Navigation Links
Patients with diabetes may not receive best treatment to lower heart disease risk

ANN ARBOR, Mich. For some people with diabetes, there may be such a thing as too much care.

Traditional treatment to reduce risks of heart disease among patients with diabetes has focused on lowering all patients' blood cholesterol to a specific, standard level. But this practice may prompt the over-use of high-dose medications for patients who don't need them, according to new research from the VA Ann Arbor Healthcare System (VAAAHS) and the University of Michigan Health System.

The study encourages a more individualized approach to treatment that adjusts treatment according to the patient in order to improve the quality of care. The findings appear in Circulation: Cardiovascular Quality and Outcomes.

Authors also suggest that blanket goals routinely used to lower heart attack risks may unnecessarily expose some patients to potential adverse side effects of high-dose medications. Researchers also note that when these standard goals are used to assess whether a health provider delivered high quality care, they may encourage overly aggressive treatment.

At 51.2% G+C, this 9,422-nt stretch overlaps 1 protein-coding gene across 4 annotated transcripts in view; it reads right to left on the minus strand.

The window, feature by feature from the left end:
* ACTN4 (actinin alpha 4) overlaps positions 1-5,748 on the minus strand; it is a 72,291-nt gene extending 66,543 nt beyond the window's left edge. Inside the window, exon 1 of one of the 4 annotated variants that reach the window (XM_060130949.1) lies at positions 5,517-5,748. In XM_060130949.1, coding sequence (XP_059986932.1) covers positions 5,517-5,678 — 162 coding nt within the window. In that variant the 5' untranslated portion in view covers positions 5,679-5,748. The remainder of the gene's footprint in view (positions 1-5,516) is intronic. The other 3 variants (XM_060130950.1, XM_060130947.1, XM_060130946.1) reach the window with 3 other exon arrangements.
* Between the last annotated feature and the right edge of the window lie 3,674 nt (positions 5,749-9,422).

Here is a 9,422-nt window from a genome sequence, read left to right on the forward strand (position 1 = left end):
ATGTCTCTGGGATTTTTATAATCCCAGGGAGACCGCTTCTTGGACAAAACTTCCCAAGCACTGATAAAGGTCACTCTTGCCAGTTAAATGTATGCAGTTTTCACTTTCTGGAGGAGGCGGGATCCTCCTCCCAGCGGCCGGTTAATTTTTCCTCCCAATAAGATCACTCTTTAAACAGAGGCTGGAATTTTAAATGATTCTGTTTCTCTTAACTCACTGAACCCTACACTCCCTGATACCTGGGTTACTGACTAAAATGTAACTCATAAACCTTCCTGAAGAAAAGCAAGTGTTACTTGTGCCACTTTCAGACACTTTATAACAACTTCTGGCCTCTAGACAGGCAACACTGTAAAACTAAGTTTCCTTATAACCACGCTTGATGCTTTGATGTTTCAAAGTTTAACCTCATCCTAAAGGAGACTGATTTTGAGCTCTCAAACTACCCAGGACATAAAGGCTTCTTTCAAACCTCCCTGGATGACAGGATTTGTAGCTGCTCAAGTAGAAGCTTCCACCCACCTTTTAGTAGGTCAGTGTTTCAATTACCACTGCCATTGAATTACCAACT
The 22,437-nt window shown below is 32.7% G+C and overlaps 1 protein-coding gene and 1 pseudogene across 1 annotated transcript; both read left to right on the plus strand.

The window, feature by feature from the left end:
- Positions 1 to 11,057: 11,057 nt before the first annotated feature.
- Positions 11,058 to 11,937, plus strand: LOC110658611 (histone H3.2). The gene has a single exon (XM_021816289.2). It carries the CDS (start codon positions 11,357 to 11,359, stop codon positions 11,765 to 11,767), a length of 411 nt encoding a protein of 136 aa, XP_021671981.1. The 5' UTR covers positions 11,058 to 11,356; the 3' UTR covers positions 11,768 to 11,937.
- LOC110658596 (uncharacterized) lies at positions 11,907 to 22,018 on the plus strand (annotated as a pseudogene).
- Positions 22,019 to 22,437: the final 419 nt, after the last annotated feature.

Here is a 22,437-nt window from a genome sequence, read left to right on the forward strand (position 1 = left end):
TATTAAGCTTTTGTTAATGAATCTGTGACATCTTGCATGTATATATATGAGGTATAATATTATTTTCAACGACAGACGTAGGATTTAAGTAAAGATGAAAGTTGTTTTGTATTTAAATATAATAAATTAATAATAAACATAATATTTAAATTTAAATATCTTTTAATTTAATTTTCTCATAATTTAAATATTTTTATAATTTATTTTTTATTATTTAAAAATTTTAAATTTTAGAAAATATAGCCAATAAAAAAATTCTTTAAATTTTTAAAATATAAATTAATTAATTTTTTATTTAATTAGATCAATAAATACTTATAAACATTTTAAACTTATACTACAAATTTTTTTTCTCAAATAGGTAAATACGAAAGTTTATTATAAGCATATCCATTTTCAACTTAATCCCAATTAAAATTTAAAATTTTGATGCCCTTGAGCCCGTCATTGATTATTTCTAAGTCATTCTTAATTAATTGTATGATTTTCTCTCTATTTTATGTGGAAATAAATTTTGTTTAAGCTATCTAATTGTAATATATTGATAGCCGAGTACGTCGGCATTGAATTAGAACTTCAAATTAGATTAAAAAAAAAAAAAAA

"We want patients to get the treatment they need to prevent heart attacks and cardiovascular issues but we don't want to expose them to additional treatment risks without strong evidence of the benefits," says senior author Eve Kerr, M.D., director of the Center for Clinical Management Research at the VAAAHS, professor of internal medicine at the U-M Medical School and a member of the U-M Institute for Healthcare Policy and Innovation.

"We need to move away from a one-size-fits-all performance measure that misses the point of providing appropriate treatment."

Managing cholesterol is especially important for people with type 2 diabetes who often have an increased risk for a heart attack. This is especially true for people age 50 and over.

Physicians commonly aim to lower blood cholesterol for all patients with diabetes to below 100 mg/dl. Recent evidence, however, highlights the importance of individualized treatment for each patient that's not focused on bringing cholesterol levels down to a set value.